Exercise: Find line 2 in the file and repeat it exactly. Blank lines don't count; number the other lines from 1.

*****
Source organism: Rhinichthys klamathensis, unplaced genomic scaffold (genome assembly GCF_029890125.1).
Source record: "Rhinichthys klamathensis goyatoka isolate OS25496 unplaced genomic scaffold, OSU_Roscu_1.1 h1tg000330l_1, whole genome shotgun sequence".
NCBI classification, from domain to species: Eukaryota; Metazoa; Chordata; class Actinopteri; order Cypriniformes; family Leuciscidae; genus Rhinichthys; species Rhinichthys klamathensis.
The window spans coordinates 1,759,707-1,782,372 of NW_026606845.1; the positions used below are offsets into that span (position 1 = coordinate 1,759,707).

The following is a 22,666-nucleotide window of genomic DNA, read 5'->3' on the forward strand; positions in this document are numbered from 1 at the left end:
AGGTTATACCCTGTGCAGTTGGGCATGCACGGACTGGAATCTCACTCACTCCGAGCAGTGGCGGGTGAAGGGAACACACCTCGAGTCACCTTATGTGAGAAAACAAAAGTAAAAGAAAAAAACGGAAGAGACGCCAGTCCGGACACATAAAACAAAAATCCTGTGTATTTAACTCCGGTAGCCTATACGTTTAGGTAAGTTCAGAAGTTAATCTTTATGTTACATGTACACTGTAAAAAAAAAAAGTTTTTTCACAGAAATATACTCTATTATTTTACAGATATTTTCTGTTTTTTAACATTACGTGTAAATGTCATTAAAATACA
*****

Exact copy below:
Source record: "Rhinichthys klamathensis goyatoka isolate OS25496 unplaced genomic scaffold, OSU_Roscu_1.1 h1tg000330l_1, whole genome shotgun sequence".